Abbott signs new Texas Congress cards into law

Texas Gov. Greg AbbottGreg Abbott Note: Will COVID-19s dive boost Biden? GOP leaders escalate fight against COVID-19 vaccine mandates Lincoln Project files ethical complaint against Abbott MORE (R) on Monday, the law signed a new congressional card that would effectively strengthen the GOP’s power in the state, while offering little in the way of new political representation to the minority communities that drive much of its growth.

The signing came a week after Republican lawmakers gave final approval to a negotiated card that largely favors GOP’s established members and seeks to add Republican-oriented voters to suburban districts where Democrats have gained ground in recent years.

The map also includes the two new districts the state got after the 2020 census. Lawmakers chose to draw these districts in the Houston and Austin areas. The new districts will be used for the first time in the 2022 midterm elections.

The redistribution process in Texas is expected to give rise to a number of legal challenges. A lawsuit filed before Abbott signed the new cards into law claims the new districts discriminate against colored voters.

It is about, critics argue, the new maps do not reflect the role that minority communities have played in Texas’ massive population growth over the past decade. Data from the 2020 census show that people of color are responsible for 95 percent of the state’s population growth.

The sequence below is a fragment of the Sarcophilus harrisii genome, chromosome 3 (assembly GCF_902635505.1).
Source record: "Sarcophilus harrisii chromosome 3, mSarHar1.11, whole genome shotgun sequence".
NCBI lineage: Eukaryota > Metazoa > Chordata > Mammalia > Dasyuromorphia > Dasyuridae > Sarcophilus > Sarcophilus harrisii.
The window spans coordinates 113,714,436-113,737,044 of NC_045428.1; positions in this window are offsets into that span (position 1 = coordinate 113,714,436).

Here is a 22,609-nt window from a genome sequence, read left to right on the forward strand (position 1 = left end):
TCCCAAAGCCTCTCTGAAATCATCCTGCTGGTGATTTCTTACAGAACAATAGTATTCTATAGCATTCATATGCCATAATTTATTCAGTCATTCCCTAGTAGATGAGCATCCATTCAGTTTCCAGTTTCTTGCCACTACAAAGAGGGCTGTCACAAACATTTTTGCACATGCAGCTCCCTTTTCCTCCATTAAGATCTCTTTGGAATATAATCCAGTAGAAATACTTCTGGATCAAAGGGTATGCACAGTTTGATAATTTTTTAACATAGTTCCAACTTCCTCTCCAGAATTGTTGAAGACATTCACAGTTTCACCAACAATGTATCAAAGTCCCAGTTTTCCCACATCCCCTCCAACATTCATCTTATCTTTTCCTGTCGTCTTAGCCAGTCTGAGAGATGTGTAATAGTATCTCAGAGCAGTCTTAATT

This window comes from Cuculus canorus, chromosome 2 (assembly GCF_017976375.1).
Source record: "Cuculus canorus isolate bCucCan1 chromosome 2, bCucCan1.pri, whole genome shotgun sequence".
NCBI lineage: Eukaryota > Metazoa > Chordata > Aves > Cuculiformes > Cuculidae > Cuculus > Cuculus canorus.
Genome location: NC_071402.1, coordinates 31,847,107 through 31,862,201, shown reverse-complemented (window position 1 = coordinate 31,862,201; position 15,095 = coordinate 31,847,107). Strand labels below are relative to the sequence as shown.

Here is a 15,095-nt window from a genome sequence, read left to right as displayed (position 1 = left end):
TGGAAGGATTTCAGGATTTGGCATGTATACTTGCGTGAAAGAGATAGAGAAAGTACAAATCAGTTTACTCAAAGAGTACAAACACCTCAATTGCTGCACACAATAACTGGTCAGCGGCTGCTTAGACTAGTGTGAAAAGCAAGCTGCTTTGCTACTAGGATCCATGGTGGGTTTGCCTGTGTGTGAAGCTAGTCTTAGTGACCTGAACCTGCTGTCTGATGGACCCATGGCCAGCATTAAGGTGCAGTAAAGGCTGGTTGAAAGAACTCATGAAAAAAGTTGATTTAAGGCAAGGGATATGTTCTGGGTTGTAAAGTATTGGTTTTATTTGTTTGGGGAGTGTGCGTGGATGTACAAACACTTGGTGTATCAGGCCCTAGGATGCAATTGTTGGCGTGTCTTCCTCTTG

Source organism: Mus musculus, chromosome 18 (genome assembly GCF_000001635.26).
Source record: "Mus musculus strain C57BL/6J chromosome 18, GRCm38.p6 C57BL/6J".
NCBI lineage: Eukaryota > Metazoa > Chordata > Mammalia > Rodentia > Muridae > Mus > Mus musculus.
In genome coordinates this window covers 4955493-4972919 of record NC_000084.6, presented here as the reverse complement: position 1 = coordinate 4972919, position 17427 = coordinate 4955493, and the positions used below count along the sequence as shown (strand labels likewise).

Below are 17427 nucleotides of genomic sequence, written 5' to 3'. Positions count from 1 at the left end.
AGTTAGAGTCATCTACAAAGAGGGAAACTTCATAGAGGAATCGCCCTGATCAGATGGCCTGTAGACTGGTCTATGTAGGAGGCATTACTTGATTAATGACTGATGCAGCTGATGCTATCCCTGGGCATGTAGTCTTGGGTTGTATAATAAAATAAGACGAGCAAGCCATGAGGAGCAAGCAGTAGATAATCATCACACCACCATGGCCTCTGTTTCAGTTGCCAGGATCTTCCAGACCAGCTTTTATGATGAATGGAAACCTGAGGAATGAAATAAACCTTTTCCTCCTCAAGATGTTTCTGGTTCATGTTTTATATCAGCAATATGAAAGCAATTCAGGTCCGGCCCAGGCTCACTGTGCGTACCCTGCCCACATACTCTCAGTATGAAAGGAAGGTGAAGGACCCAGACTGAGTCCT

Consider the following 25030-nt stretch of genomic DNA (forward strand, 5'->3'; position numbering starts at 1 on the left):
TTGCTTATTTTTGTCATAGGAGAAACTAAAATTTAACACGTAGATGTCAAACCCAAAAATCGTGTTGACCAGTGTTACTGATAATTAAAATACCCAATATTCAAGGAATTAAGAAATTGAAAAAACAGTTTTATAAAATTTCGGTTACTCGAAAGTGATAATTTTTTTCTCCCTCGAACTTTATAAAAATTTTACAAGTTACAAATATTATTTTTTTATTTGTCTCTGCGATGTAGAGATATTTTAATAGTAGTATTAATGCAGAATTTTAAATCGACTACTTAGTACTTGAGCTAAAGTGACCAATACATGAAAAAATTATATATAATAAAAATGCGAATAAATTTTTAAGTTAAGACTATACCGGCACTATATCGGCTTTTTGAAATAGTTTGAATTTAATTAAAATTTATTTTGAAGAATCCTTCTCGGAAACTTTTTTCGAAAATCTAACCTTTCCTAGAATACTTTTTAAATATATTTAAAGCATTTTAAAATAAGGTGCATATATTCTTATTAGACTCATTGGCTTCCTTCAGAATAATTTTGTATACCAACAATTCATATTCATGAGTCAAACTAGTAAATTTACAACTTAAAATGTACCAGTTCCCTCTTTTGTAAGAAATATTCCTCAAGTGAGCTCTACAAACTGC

Instead, the new short-term communities combine with large populations of people of color with districts where white voters have significant influence. Critics of the new cards say they effectively dilute color voters’ ability to influence meaningful political change.

The new Texas cards were approved by Republicans, who control both chambers of the state legislature, against the will of Democratic lawmakers. It’s only the latest hit for the Texas Democrats after GOP lawmakers passed an election law earlier this year that includes new restrictions on early voting times and new voter ID requirements for postal voting.

The new congressional card, which was signed into law on Monday, also increases the number of districts that would have been borne by earlier President TrumpDonald TrumpSix Big Elections Outside of the Year You May Miss Twitter Suspend GOP Rep.Banks for Abusing Trans-Secretary Meghan McCain to Trump: ‘Thank You to the Public’ MORE. Trump won 22 of Texas’ congressional districts in the 2020 election, but under the new configuration, he would have won 25.


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